Milton Lee Herd, Plaintiff-appellant, v. Oklahoma Department of Corrections; Carter County Board Ofcommissioners; Carter County District Attorney,also Known As District Attorney Ofcarter County, Oklahoma,defendants-appellees, 30 F.3d 141 (10th Cir. 1994)

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US Court of Appeals for the Tenth Circuit - 30 F.3d 141 (10th Cir. 1994)

July 18, 1994


ORDER AND JUDGMENT1 

Before MOORE, ANDERSON and KELLY, Circuit Judges.2 


KELLY

Mr. Herd, appearing pro se and in forma pauperis, appeals the dismissal of his civil rights complaint, 42 U.S.C.1983, for declaratory, injunctive, and monetary relief, I R. doc. 1 at 6, pursuant to 28 U.S.C.1915(d). Mr. Herd complains that he never received emergency time credits pursuant to Okla. Stat. Ann. tit. 57, 570-576 (West 1991 & 1994 Supp.) (Oklahoma Prison Overcrowding Emergency Powers Act), because the Judgment and Sentence in connection with the offense of possession and concealment of stolen property recites that it is "after former conviction of a felony."

Mr. Herd has served the five-year sentence for that offense, but remains incarcerated for another. Mr. Herd's argument is that because the offense of conviction, Okla. Stat. Ann., tit. 21, 1713 (West 1983), contains a five-year penalty, and he received a five-year penalty, he could not have been convicted of the offense "after former conviction of a felony." He claims that the "after former conviction of a felony" language is a typographical error, because if it were not, he would have received a longer sentence.

Okla. Stat. Ann. tit. 21, 51(A) (2) (West 1983 & 1994 Supp.) is an enhancement provision for subsequent offenses which allows for "a term not exceeding ten (10) years." (emphasis supplied). The attachments to Plaintiff's complaint indicate that he has proceeded on the theory that this statute provides for "a term not less than" ten years. The district court viewed this position as frivolous.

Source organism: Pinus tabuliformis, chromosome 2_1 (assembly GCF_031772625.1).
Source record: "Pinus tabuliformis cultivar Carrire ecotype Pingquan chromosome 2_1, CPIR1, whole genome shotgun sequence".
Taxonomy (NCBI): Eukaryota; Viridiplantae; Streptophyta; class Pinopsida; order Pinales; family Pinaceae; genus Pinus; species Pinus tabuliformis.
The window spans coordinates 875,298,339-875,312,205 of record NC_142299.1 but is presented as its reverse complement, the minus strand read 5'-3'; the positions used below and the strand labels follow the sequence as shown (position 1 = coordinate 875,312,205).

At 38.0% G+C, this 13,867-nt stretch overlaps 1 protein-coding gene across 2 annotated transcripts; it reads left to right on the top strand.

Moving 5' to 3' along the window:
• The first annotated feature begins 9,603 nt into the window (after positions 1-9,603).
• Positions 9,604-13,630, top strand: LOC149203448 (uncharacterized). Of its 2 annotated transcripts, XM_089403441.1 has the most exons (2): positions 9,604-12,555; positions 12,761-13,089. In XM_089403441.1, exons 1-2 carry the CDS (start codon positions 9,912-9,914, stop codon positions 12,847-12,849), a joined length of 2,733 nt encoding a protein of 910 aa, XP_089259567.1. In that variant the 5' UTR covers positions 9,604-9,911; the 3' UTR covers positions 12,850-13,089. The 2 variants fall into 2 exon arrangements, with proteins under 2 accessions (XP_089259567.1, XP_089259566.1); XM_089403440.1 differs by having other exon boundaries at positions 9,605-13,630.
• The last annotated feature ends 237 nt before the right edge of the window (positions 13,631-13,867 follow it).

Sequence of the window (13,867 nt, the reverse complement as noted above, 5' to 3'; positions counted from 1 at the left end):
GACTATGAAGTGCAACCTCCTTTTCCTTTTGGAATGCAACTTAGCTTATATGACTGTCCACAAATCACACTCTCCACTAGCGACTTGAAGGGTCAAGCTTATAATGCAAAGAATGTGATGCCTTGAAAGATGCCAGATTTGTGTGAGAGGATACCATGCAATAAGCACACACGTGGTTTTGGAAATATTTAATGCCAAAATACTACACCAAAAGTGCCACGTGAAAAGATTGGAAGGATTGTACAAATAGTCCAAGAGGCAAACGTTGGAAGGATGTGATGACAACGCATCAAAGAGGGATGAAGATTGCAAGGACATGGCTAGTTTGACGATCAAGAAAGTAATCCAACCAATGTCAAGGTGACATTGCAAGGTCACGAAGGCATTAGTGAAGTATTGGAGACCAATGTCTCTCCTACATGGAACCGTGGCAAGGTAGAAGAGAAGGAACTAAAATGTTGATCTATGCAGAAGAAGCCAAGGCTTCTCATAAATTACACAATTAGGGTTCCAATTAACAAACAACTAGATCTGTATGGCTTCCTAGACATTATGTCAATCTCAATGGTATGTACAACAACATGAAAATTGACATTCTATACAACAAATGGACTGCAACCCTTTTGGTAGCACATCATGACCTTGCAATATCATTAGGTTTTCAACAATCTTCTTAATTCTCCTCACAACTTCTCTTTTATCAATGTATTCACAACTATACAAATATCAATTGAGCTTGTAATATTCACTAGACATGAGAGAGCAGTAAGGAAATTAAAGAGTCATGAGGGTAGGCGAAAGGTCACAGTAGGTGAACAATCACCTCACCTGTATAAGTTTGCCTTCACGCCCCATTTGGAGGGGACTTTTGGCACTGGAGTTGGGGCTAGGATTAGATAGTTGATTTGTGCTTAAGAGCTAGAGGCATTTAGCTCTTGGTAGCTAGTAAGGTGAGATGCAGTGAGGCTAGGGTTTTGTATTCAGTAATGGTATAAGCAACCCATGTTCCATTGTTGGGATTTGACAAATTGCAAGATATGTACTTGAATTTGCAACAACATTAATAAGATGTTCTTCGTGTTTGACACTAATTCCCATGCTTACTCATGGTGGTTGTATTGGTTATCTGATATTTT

We review the district court's 1915(d) dismissal for an abuse of discretion. Denton v. Hernandez, 112 S. Ct. 1728, 1734 (1992). Recent Supreme Court authority establishes that a 1983 action is not available for this type of claim, rendering this complaint frivolous. See Neitzke v. Williams, 490 U.S. 319, 327-328 (1989). In Heck v. Humphrey, 62 U.S.L.W. 4594 (June 24, 1994), the Supreme Court held that

in order to recover damages for allegedly unconstitutional conviction or imprisonment, or for other harm caused by actions whose unlawfulness would render a conviction or sentence invalid, a 1983 plaintiff must prove that the conviction or sentence has been reversed on direct appeal, expunged by executive order, declared invalid by a state tribunal authorized to make such determination, or called into question by a federal court's issuance of a writ of habeas corpus, 28 U.S.C. 2254. A claim for damages bearing that relationship to a conviction or sentence that has not been so invalidated is not cognizable under 1983.

Id. at 4597 (footnote omitted). A judgment in favor of Plaintiff in this case would necessarily imply that his underlying state conviction "after former conviction of a felony" was in error. Thus, his claim is not cognizable under 1983. To the extent that Plaintiff is seeking a speedier release from his current sentence, 1983 does not provide a remedy. See Preiser v. Rodriguez, 411 U.S. 475, 500 (1973). The judgment of dismissal is

AFFIRMED. The mandate shall issue forthwith.

 1

This order and judgment is not binding precedent, except under the doctrines of law of the case, res judicata, and collateral estoppel. The court generally disfavors the citation of orders and judgments; nevertheless, an order and judgment may be cited under the terms and conditions of the court's General Order. 151 F.R.D. 470 (10th Cir. 1993)

 2

After examining the briefs and appellate record, this panel has determined unanimously that oral argument would not materially assist the determination of this appeal. See Fed. R. App. P. 34(a); 10th Cir. R. 34.1.9. The cause therefore is ordered submitted without oral argument